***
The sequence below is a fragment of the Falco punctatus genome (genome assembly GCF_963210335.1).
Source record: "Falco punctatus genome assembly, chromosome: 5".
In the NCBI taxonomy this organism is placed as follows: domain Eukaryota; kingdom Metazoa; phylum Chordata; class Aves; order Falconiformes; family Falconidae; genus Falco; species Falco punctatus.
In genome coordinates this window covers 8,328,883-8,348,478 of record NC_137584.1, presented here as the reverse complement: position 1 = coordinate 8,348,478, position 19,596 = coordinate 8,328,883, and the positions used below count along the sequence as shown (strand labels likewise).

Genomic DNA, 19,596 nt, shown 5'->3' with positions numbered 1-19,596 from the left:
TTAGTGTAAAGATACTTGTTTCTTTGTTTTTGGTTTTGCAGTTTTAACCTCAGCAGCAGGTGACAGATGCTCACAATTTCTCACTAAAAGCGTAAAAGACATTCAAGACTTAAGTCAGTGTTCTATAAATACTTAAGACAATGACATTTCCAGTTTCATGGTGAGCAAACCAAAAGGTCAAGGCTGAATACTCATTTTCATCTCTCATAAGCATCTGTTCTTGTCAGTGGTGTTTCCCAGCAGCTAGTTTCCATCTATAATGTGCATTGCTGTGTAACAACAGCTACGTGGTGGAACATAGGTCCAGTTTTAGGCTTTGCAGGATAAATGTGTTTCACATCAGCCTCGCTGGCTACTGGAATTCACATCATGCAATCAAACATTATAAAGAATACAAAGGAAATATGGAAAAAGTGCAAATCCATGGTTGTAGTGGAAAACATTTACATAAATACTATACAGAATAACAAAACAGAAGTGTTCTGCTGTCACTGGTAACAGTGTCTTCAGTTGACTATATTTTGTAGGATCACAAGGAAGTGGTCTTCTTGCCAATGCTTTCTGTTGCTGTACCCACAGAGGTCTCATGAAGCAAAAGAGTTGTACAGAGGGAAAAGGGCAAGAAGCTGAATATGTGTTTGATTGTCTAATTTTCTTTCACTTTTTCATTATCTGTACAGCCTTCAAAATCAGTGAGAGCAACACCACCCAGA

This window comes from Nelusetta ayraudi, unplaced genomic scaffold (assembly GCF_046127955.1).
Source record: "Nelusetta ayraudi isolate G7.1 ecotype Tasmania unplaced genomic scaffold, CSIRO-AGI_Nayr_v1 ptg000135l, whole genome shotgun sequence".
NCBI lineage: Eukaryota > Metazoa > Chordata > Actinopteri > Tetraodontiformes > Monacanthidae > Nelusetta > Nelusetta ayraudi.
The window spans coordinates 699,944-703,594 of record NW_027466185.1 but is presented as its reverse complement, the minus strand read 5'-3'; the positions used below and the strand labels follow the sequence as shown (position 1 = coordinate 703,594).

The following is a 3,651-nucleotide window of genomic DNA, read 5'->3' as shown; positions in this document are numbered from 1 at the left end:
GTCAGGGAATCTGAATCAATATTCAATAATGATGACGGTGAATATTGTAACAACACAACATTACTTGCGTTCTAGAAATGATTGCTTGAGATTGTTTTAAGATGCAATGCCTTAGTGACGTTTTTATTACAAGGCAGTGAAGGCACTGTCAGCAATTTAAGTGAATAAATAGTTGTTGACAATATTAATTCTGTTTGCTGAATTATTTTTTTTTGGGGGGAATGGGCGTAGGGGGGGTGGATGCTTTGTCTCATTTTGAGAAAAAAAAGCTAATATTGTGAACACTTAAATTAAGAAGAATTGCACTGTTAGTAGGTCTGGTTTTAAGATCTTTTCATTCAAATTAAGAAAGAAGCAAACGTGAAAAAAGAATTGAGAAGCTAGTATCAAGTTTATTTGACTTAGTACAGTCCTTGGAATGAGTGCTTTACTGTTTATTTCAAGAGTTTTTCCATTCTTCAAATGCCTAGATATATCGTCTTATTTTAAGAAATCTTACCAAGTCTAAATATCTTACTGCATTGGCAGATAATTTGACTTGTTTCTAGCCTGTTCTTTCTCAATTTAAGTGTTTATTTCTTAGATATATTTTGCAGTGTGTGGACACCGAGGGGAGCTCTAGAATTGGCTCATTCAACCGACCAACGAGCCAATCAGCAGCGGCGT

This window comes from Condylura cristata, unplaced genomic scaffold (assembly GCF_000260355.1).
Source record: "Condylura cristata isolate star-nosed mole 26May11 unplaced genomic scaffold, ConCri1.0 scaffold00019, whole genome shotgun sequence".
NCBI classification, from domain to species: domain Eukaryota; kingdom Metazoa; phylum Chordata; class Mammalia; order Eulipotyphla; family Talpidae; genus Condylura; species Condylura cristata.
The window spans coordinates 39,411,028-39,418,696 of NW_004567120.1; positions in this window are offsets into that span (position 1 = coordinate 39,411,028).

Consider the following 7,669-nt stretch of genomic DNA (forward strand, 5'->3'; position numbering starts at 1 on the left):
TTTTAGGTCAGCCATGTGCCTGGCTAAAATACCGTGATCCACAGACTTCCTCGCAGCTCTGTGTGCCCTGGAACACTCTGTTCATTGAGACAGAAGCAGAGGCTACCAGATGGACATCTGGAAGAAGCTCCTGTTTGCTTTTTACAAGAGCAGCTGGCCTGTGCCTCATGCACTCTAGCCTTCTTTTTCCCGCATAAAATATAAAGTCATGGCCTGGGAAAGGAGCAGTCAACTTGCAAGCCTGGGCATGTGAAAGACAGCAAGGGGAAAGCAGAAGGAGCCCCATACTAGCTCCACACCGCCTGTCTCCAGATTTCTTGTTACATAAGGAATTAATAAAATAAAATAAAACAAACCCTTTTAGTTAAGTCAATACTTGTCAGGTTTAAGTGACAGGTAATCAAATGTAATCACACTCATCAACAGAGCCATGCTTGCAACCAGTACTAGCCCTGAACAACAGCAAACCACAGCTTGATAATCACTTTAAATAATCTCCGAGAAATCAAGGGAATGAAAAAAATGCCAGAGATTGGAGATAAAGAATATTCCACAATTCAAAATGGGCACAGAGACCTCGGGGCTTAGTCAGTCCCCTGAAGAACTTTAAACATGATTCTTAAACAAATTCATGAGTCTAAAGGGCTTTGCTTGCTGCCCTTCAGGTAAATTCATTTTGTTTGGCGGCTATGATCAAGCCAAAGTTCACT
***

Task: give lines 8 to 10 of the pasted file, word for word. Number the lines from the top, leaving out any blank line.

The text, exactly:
Source record: "Nelusetta ayraudi isolate G7.1 ecotype Tasmania unplaced genomic scaffold, CSIRO-AGI_Nayr_v1 ptg000135l, whole genome shotgun sequence".
NCBI lineage: Eukaryota > Metazoa > Chordata > Actinopteri > Tetraodontiformes > Monacanthidae > Nelusetta > Nelusetta ayraudi.
The window spans coordinates 699,944-703,594 of record NW_027466185.1 but is presented as its reverse complement, the minus strand read 5'-3'; the positions used below and the strand labels follow the sequence as shown (position 1 = coordinate 703,594).